Oscilloscopes using PC processors and motherboard have been built with housings necessarily large to accommodate these components and other oscilloscope circuitry and components. The motherboard in such a system is oriented in a vertical or horizontal plane extending from front to back in the instrument, to allow the connectors to be mounted on the rear panel. This necessitates a significantly larger housing depth (front-to-back) than would be desired, making it often impractical to position the device under test in front of the scope. Moreover, the cables and their connectors generally protrude further from the rear panel, increasing the effective depth of the instrument.
It is also desirable to be able to secure the scope in a rack mount, in which only the rectangular front panel of the scope is exposed, and the remainder of the instrument is concealed within a rack cabinet. This precludes a reorientation of the mother board to reduce cabinet depth, because such would position the cable connectors on a side of the housing. Cables would thus protrude, and it would be impossible to insert the scope into a rack slot closely sized to fit the housing and front panel.
The embodiments disclosed herein overcome these limitations by providing an electronic instrument with a housing in the form of a rectangular body. The housing has a front panel with a display screen, and opposed side panels extending perpendicularly from the front panel to a rear panel. The housing defines a cavity adjacent to the rear panel and at least one of the side panels. The cavity includes a recessed panel portion having attached electronic connectors, so that cables connected to the connectors can flex to avoid protruding from the side panel to facilitate rack mounting, and may extend without protruding from the rear panel for bench usage. A circuit board to which the connectors and a microprocessor are connected may be oriented parallel to the rear panel, allowing a limited front-to-rear depth for the housing.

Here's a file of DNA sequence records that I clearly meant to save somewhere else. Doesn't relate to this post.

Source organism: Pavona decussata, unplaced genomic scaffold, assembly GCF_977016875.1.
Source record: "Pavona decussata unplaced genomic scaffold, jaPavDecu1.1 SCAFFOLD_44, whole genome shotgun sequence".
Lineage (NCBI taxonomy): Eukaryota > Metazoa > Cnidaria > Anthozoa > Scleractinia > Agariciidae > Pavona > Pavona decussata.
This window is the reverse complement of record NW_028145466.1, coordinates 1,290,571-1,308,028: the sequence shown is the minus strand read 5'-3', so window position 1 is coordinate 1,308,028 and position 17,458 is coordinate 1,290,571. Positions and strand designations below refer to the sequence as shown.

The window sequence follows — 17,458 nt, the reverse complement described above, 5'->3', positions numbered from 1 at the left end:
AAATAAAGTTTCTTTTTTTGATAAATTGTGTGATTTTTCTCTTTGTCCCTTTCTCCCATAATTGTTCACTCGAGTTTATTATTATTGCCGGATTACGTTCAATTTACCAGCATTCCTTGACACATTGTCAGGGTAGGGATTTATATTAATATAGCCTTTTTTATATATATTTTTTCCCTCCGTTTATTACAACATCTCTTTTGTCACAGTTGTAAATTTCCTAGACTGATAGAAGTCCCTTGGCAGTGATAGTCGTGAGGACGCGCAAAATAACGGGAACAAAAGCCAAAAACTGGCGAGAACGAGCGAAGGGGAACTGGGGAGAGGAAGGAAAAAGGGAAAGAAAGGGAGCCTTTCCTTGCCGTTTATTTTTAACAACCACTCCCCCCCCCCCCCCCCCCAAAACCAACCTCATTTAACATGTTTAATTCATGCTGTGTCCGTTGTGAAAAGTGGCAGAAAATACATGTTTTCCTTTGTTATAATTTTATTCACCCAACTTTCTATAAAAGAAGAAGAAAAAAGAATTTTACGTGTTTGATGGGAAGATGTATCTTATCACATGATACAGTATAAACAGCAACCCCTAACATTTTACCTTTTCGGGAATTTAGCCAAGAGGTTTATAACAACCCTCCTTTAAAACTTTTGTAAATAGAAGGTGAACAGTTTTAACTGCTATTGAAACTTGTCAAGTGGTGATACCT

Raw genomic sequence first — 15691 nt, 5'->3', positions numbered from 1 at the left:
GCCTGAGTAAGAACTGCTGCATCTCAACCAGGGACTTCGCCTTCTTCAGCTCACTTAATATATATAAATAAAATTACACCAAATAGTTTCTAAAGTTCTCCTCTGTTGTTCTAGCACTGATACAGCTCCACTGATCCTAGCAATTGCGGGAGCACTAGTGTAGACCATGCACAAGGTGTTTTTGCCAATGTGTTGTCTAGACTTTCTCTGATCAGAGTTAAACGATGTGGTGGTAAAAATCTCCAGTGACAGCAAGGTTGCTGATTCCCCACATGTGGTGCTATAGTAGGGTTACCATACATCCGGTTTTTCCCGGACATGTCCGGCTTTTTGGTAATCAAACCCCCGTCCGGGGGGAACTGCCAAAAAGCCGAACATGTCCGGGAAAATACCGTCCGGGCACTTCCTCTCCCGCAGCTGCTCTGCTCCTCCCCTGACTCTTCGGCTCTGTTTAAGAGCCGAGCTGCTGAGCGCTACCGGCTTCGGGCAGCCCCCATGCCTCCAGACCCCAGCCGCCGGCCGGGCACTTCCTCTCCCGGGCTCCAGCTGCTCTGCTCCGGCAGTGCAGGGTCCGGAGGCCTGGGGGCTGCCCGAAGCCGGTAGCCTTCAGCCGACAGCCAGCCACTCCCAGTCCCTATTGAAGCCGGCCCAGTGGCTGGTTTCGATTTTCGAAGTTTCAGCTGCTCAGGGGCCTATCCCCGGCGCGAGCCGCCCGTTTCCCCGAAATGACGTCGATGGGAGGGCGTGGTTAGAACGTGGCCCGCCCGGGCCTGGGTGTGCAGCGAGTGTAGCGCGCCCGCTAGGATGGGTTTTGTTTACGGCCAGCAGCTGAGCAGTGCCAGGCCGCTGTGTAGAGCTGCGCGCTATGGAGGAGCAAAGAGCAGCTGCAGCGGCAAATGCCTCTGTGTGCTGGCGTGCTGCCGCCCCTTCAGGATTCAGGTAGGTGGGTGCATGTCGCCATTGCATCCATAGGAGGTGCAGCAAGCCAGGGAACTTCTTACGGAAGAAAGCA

FIG. 1 is an isometric view of an according to a preferred embodiment of the invention.
FIG. 2 is an isometric view of the embodiment of FIG. 1.
FIG. 3 is a sectional plan view of the embodiment of FIG. 1, taken along line 3—3.
FIG. 1 shows an oscilloscope (scope) 10 having a housing 12 with a generally rectangular shape. The housing has a vertical rectangular front panel 14, a right side panel 16, a left side panel 20, a top panel 22, a bottom panel 24, and a rear panel 26. The front panel includes a display screen 30, a control interface panel 32 having an array of buttons and control knobs 34, and a probe connector panel 36 with several connectors 38 for connecting cable probes 40 to an electronic circuit or device 42 under test. In the preferred usage, the oscilloscope rests on a horizontal bench surface, with the device 42 positioned on the surface in front of the scope.